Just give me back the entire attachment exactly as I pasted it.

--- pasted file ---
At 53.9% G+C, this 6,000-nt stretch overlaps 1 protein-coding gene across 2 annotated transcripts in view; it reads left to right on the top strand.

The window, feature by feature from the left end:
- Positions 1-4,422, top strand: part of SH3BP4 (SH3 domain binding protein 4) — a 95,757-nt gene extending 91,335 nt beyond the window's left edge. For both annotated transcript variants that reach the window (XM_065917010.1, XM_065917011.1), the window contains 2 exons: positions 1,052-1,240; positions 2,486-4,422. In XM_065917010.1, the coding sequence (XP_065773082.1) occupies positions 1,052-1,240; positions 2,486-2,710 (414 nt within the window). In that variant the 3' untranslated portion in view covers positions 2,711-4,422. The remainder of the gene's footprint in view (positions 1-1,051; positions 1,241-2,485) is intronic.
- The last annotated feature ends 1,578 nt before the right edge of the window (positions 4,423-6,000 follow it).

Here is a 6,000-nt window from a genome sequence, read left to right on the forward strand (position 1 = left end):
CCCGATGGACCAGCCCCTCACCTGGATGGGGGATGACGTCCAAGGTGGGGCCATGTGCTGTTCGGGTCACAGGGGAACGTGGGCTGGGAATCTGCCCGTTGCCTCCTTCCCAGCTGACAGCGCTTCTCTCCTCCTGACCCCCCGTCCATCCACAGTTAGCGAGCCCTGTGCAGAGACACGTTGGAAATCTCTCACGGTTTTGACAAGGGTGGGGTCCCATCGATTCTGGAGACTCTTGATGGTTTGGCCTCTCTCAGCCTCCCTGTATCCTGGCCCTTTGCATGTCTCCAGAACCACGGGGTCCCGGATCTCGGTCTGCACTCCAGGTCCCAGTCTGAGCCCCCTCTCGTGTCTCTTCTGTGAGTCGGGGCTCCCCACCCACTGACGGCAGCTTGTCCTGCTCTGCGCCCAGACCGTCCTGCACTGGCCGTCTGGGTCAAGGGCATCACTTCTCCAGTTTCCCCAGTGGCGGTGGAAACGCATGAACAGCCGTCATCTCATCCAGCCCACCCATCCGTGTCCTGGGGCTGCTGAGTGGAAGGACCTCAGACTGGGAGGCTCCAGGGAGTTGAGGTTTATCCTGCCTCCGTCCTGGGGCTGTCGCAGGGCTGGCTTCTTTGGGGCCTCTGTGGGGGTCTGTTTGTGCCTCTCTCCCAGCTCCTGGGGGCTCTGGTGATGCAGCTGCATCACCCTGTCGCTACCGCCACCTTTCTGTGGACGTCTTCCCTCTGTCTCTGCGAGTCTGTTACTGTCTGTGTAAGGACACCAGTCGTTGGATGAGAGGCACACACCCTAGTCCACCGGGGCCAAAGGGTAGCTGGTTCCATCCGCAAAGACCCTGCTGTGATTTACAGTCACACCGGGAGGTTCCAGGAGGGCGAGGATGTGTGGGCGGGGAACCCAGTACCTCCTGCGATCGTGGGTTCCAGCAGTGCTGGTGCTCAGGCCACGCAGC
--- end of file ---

At 53.9% G+C, this 6,000-nt stretch overlaps 1 protein-coding gene across 2 annotated transcripts in view; it reads left to right on the top strand.

The window, feature by feature from the left end:
- Positions 1-4,422, top strand: part of SH3BP4 (SH3 domain binding protein 4) — a 95,757-nt gene extending 91,335 nt beyond the window's left edge. For both annotated transcript variants that reach the window (XM_065917010.1, XM_065917011.1), the window contains 2 exons: positions 1,052-1,240; positions 2,486-4,422. In XM_065917010.1, the coding sequence (XP_065773082.1) occupies positions 1,052-1,240; positions 2,486-2,710 (414 nt within the window). In that variant the 3' untranslated portion in view covers positions 2,711-4,422. The remainder of the gene's footprint in view (positions 1-1,051; positions 1,241-2,485) is intronic.
- The last annotated feature ends 1,578 nt before the right edge of the window (positions 4,423-6,000 follow it).

Here is a 6,000-nt window from a genome sequence, read left to right on the forward strand (position 1 = left end):
CCCGATGGACCAGCCCCTCACCTGGATGGGGGATGACGTCCAAGGTGGGGCCATGTGCTGTTCGGGTCACAGGGGAACGTGGGCTGGGAATCTGCCCGTTGCCTCCTTCCCAGCTGACAGCGCTTCTCTCCTCCTGACCCCCCGTCCATCCACAGTTAGCGAGCCCTGTGCAGAGACACGTTGGAAATCTCTCACGGTTTTGACAAGGGTGGGGTCCCATCGATTCTGGAGACTCTTGATGGTTTGGCCTCTCTCAGCCTCCCTGTATCCTGGCCCTTTGCATGTCTCCAGAACCACGGGGTCCCGGATCTCGGTCTGCACTCCAGGTCCCAGTCTGAGCCCCCTCTCGTGTCTCTTCTGTGAGTCGGGGCTCCCCACCCACTGACGGCAGCTTGTCCTGCTCTGCGCCCAGACCGTCCTGCACTGGCCGTCTGGGTCAAGGGCATCACTTCTCCAGTTTCCCCAGTGGCGGTGGAAACGCATGAACAGCCGTCATCTCATCCAGCCCACCCATCCGTGTCCTGGGGCTGCTGAGTGGAAGGACCTCAGACTGGGAGGCTCCAGGGAGTTGAGGTTTATCCTGCCTCCGTCCTGGGGCTGTCGCAGGGCTGGCTTCTTTGGGGCCTCTGTGGGGGTCTGTTTGTGCCTCTCTCCCAGCTCCTGGGGGCTCTGGTGATGCAGCTGCATCACCCTGTCGCTACCGCCACCTTTCTGTGGACGTCTTCCCTCTGTCTCTGCGAGTCTGTTACTGTCTGTGTAAGGACACCAGTCGTTGGATGAGAGGCACACACCCTAGTCCACCGGGGCCAAAGGGTAGCTGGTTCCATCCGCAAAGACCCTGCTGTGATTTACAGTCACACCGGGAGGTTCCAGGAGGGCGAGGATGTGTGGGCGGGGAACCCAGTACCTCCTGCGATCGTGGGTTCCAGCAGTGCTGGTGCTCAGGCCACGCAGC